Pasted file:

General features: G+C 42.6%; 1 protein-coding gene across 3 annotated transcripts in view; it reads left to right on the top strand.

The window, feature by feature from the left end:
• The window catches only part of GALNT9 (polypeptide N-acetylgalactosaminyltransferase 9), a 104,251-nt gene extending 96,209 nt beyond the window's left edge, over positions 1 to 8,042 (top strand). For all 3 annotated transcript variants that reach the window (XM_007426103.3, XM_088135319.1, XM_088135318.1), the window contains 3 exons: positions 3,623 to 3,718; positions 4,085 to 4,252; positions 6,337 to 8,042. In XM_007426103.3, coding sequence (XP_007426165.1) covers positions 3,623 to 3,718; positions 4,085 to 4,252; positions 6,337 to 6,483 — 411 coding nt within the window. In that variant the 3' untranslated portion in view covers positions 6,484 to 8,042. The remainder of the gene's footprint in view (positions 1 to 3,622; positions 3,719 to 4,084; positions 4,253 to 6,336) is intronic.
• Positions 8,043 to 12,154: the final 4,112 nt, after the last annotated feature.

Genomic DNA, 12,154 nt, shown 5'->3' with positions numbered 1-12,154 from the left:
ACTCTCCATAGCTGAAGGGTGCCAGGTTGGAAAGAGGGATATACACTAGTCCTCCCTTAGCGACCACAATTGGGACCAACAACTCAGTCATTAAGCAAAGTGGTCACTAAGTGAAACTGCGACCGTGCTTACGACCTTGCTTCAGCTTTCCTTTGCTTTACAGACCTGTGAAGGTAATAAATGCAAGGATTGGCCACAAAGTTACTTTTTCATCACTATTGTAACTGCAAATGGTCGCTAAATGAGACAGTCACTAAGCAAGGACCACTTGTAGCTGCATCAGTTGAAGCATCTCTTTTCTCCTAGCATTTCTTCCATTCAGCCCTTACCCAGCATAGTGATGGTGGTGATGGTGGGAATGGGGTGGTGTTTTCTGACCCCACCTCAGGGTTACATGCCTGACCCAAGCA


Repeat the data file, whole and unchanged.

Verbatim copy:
General features: G+C 42.6%; 1 protein-coding gene across 3 annotated transcripts in view; it reads left to right on the top strand.

The window, feature by feature from the left end:
• The window catches only part of GALNT9 (polypeptide N-acetylgalactosaminyltransferase 9), a 104,251-nt gene extending 96,209 nt beyond the window's left edge, over positions 1 to 8,042 (top strand). For all 3 annotated transcript variants that reach the window (XM_007426103.3, XM_088135319.1, XM_088135318.1), the window contains 3 exons: positions 3,623 to 3,718; positions 4,085 to 4,252; positions 6,337 to 8,042. In XM_007426103.3, coding sequence (XP_007426165.1) covers positions 3,623 to 3,718; positions 4,085 to 4,252; positions 6,337 to 6,483 — 411 coding nt within the window. In that variant the 3' untranslated portion in view covers positions 6,484 to 8,042. The remainder of the gene's footprint in view (positions 1 to 3,622; positions 3,719 to 4,084; positions 4,253 to 6,336) is intronic.
• Positions 8,043 to 12,154: the final 4,112 nt, after the last annotated feature.

Genomic DNA, 12,154 nt, shown 5'->3' with positions numbered 1-12,154 from the left:
ACTCTCCATAGCTGAAGGGTGCCAGGTTGGAAAGAGGGATATACACTAGTCCTCCCTTAGCGACCACAATTGGGACCAACAACTCAGTCATTAAGCAAAGTGGTCACTAAGTGAAACTGCGACCGTGCTTACGACCTTGCTTCAGCTTTCCTTTGCTTTACAGACCTGTGAAGGTAATAAATGCAAGGATTGGCCACAAAGTTACTTTTTCATCACTATTGTAACTGCAAATGGTCGCTAAATGAGACAGTCACTAAGCAAGGACCACTTGTAGCTGCATCAGTTGAAGCATCTCTTTTCTCCTAGCATTTCTTCCATTCAGCCCTTACCCAGCATAGTGATGGTGGTGATGGTGGGAATGGGGTGGTGTTTTCTGACCCCACCTCAGGGTTACATGCCTGACCCAAGCA